Given those concerns, the fear was that the Equal Rights Amendment would end up harming women by, among other things, forcing the inclusion of women in military drafts, requiring that they serve on the same basis as men, stripping women of financial protections in case of divorce, and depriving women of privacy rights.
An important aspect of the American system of government is its checks and balances. Most of the time people point to the three branches of federal government when discussing checks and balances, but our system of dual federalism is another check. Dual federalism maintains a balance of power between the federal government and state governments, each sovereign and shielding the rights of individuals from governmental overreach and abuse.
There are a host of laws that fall under the jurisdiction of the states. The ERA would remove those legislative powers from the states and transfer them to the federal government. So, for example, laws that address issues between the sexes, such as marriage and family, would be controlled by congress, executed by the federal government and interpreted by federal courts. One of the strengths of dual federalism is the ability of states and localities, made up of diverse groups of people, cultures, and traditions, to address the unique needs of their citizens. Opponents feared that the ERA would severely harm the states’ ability to do this.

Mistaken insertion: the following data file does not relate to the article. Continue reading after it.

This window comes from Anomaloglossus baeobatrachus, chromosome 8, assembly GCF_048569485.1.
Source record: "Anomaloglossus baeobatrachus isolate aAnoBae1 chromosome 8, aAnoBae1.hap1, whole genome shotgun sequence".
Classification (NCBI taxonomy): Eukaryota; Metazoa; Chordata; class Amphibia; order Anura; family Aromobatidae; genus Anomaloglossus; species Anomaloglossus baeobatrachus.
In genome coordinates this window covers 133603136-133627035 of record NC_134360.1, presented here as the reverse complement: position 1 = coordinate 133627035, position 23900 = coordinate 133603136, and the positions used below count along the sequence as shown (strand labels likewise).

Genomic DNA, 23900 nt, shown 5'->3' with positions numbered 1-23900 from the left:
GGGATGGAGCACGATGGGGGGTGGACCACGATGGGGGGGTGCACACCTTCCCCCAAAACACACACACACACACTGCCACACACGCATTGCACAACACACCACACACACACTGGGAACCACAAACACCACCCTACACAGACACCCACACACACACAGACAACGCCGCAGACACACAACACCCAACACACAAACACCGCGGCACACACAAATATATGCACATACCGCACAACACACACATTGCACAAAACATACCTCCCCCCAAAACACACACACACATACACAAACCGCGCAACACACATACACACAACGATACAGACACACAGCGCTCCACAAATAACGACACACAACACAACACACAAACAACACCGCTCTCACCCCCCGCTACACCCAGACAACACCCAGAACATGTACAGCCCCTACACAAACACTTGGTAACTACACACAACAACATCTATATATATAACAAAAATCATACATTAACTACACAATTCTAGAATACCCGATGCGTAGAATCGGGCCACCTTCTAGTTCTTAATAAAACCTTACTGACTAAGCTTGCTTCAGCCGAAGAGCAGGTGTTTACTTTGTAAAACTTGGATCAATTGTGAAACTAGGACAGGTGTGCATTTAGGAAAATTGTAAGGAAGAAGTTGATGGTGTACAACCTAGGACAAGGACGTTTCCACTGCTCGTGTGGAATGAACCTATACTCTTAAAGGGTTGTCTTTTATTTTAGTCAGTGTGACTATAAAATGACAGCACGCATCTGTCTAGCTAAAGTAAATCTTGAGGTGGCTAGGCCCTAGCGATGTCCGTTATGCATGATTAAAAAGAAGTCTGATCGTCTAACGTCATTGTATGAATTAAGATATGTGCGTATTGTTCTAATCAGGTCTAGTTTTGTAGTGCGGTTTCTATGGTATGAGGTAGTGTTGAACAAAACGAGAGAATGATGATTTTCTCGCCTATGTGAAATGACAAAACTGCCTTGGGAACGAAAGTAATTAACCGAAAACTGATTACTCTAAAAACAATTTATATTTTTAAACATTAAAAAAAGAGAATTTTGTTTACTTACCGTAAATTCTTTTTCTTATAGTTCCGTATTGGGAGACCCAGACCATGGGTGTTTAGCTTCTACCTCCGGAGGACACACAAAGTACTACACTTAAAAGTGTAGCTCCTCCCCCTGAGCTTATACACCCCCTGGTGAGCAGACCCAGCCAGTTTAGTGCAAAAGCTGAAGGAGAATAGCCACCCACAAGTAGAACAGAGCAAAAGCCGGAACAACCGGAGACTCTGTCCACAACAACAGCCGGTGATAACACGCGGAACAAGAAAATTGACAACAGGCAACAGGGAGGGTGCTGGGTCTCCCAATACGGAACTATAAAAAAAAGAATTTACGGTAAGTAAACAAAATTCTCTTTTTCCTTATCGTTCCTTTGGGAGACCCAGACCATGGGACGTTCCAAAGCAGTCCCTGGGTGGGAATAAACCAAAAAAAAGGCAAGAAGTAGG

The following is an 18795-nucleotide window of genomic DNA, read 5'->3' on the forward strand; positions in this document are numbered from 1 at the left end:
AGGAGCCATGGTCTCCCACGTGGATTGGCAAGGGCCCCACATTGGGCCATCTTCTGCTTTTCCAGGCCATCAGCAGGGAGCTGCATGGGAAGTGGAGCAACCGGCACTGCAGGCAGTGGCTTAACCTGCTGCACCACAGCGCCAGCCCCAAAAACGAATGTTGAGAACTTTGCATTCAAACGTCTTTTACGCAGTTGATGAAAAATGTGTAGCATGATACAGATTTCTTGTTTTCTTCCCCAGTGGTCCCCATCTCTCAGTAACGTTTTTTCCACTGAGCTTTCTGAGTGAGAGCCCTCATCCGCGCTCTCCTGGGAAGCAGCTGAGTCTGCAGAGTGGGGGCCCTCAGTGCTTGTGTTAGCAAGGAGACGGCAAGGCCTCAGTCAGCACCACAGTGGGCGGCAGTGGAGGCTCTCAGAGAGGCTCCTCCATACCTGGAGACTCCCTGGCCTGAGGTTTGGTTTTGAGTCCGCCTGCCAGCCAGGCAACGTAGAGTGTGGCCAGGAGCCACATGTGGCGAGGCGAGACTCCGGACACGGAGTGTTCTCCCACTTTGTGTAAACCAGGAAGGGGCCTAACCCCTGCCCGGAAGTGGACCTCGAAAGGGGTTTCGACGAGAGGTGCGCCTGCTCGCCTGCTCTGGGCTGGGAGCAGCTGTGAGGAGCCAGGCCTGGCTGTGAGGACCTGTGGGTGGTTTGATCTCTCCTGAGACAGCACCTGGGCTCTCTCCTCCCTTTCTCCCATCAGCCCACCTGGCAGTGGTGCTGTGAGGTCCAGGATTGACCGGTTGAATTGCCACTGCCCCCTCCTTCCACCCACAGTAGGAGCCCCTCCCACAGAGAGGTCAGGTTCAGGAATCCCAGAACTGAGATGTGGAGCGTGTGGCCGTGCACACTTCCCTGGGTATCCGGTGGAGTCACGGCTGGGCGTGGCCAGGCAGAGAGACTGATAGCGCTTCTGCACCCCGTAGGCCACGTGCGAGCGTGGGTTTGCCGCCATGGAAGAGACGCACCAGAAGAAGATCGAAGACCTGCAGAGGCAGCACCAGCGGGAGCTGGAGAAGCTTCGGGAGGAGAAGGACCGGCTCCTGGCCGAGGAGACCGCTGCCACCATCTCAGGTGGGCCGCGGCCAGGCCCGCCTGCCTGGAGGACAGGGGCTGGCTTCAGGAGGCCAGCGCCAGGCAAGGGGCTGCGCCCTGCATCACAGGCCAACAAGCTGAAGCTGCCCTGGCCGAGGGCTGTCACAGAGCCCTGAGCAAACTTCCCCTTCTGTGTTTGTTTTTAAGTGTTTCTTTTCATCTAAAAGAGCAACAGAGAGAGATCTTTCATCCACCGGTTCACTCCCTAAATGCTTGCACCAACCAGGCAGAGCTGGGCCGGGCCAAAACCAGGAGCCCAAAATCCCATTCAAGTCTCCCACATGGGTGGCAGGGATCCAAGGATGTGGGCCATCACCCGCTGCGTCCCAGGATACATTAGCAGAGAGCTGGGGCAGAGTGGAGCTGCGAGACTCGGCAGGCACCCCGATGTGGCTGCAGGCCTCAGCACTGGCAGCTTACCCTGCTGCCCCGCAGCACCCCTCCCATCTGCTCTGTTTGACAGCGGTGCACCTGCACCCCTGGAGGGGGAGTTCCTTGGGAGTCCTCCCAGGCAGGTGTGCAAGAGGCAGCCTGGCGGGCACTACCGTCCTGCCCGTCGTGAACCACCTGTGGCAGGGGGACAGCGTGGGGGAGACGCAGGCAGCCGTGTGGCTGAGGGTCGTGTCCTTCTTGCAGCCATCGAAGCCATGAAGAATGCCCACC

Because of the amendment’s vague wording, opponents argued that the meaning of the law would be left up to courts. Courts would be given the power to, in essence, legislate, giving meaning and authority to the amendment not contemplated by its authors nor the citizens or representatives responsible for its passage. The implications are hair-raising. Some of the possible negative outcomes were discernable at the time of ratification by examining the moderating amendments that were defeated during the legislative process.
Amendments that protected women from compulsory military service, recognized the special standing of wives, widows and mothers, reinforced the responsibility of fathers to financially provide for their children, secured privacy for and between men and women, and protected the integrity of prosecution of sexual crimes. The courts would use these defeated amendments in interpreting the meaning of the law.
What passage of the ERA will mean for us today